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Federal bill could trigger confidence vote as opposition critical of economic statement

Last Updated Dec 1, 2020 at 10:39 am PST

Parliament Hill is viewed below a Canada flag in Gatineau, Quebec, Friday, Sept. 18, 2020. THE CANADIAN PRESS/Sean Kilpatrick
Summary

Trudeau government could face confidence vote in weeks ahead as it tries to implement measures from economic statement

Official notice of the bill to implement certain measures of the update was given Monday night

Federal opposition parties have been critical of the plan laid out in the fall economic update

OTTAWA – The Trudeau government may soon face a confidence test on its COVID-19 recovery plan, as it tries to implement some of the measures in its fall economic statement.

The official notice of the bill to implement certain measures of the update was given Monday night, which means legislation can be tabled as early as this week

However, if the federal government wants it passed before the holiday break, the clock is ticking, with the House of Commons set to rise on Dec. 11 for six weeks.

Unlike budgets, the economic statement does not receive automatic votes. If there are new measures, like with this fiscal update, legislation is often required.

So far, every opposition party has been critical of the plan before them, which offers $25 billion in spending to help get Canadians and businesses through the winter.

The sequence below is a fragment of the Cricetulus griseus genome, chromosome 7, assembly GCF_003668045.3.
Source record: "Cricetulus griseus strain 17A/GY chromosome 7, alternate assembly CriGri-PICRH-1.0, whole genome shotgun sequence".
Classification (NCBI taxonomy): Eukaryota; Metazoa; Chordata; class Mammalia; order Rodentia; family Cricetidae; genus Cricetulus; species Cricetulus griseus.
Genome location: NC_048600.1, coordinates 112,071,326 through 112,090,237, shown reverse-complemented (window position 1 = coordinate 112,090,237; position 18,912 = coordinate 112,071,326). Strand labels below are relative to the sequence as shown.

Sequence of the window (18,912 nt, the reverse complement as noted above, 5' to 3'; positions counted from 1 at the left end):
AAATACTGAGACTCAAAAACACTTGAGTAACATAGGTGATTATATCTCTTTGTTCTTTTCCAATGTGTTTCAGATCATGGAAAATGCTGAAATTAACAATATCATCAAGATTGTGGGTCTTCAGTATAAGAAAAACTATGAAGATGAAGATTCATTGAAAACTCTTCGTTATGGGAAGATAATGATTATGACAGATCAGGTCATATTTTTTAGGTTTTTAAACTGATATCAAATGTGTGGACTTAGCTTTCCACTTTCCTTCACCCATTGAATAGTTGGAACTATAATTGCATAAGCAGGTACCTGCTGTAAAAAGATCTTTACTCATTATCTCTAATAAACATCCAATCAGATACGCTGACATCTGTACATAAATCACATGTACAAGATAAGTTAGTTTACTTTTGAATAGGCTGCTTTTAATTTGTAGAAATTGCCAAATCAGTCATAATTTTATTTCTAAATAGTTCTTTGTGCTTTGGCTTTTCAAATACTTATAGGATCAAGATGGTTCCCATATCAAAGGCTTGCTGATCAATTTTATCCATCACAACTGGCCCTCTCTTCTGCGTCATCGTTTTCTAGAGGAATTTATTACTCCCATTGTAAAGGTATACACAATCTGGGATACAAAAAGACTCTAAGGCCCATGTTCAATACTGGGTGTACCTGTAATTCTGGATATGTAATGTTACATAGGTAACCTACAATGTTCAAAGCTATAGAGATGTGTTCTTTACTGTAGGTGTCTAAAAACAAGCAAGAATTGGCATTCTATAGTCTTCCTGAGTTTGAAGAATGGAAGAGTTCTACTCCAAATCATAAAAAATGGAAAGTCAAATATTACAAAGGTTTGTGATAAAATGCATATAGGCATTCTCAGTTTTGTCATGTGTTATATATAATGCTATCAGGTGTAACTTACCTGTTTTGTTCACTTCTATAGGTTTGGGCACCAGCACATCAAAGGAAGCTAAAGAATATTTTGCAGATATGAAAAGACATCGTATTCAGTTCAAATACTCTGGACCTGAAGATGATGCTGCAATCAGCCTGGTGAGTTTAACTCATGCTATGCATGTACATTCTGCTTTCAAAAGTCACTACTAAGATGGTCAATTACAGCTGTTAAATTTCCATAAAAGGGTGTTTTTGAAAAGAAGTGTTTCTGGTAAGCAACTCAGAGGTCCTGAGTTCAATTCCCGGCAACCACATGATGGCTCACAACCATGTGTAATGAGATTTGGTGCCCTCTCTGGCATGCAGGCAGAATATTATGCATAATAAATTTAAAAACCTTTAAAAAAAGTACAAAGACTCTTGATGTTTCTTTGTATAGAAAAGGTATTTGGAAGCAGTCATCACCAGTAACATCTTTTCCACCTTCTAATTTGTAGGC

The Conservative Party continues to press for more details about the government’s COVID-19 vaccine rollout plan.

“Without a plan for vaccines, there can be no long-term plan for our economy,” Leader Erin O’Toole said.

However, in an interview with the CBC Tuesday morning, Prime Minister Justin Trudeau countered that claim.

“We have the best range of potential vaccines, and we actually, because we acted early, secured more doses per Canadian, potentially, than any other country,” he said.

Later at his regular COVID-19 briefing, the prime minister said he doesn’t think other parties will want to send the country to vote during a pandemic.

“I am reasonably confident that none of the opposition parties want an election right now, we certainly don’t want one,” he said. “I am reasonably confident that none of the opposition parties want an election right now, we certainly don’t want one.”

The NDP has been the only party so far signalling that it’s willing to negotiate with the Liberals for support.

If the Liberals fail a confidence test, the minority government could fall and launch Canada into an election.